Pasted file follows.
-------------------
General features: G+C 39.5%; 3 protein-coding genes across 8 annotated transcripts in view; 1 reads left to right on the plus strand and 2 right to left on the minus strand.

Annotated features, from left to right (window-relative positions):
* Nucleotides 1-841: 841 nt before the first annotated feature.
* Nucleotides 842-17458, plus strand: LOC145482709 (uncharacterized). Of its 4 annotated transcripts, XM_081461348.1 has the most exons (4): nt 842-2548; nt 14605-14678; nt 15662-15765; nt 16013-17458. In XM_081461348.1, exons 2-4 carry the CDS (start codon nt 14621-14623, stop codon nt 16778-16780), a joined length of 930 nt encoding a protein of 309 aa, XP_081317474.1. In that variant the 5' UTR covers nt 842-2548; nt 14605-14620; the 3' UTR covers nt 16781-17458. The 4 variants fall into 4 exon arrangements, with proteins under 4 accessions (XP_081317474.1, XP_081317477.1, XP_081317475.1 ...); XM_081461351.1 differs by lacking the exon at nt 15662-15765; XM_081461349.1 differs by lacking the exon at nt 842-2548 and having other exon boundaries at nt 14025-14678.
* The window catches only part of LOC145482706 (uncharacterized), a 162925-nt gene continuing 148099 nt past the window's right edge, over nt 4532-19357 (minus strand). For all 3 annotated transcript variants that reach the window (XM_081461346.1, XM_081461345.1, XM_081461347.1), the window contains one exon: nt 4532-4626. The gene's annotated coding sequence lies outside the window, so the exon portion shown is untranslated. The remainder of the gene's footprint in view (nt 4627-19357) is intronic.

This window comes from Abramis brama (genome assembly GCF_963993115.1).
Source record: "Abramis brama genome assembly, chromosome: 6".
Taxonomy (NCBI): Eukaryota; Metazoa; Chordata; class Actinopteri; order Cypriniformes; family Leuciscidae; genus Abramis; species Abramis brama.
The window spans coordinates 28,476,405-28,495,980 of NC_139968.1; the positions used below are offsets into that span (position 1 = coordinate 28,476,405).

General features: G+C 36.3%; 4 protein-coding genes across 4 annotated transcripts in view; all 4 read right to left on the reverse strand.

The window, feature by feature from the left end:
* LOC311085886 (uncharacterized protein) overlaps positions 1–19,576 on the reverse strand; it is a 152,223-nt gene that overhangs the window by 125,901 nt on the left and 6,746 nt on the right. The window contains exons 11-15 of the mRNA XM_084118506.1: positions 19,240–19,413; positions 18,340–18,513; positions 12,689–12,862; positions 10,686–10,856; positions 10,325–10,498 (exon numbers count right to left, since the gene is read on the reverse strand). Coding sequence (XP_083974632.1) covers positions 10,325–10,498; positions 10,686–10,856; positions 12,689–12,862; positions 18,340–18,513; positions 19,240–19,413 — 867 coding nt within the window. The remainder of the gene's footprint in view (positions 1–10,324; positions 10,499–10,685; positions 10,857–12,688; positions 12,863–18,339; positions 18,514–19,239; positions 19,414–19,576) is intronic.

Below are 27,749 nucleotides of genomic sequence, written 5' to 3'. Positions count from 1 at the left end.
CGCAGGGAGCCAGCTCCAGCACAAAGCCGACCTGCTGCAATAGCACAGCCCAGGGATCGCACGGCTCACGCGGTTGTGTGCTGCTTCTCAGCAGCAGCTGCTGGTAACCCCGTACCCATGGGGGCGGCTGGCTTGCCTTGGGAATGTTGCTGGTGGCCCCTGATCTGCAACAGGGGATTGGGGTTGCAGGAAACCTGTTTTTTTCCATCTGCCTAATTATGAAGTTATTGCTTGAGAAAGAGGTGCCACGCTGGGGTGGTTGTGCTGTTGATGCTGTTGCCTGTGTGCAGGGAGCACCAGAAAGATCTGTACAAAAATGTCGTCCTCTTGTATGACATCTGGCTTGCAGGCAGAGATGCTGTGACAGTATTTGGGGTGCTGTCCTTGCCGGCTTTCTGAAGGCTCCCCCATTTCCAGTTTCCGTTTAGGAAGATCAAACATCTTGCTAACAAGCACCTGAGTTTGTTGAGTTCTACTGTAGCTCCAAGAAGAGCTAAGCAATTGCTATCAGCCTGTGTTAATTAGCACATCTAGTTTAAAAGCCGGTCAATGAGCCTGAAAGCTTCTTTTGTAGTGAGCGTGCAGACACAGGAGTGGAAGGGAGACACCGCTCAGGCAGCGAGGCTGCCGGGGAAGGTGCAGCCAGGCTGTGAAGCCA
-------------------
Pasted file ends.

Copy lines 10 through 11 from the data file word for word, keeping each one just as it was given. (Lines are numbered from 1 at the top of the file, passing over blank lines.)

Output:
General features: G+C 36.3%; 4 protein-coding genes across 4 annotated transcripts in view; all 4 read right to left on the reverse strand.

The window, feature by feature from the left end: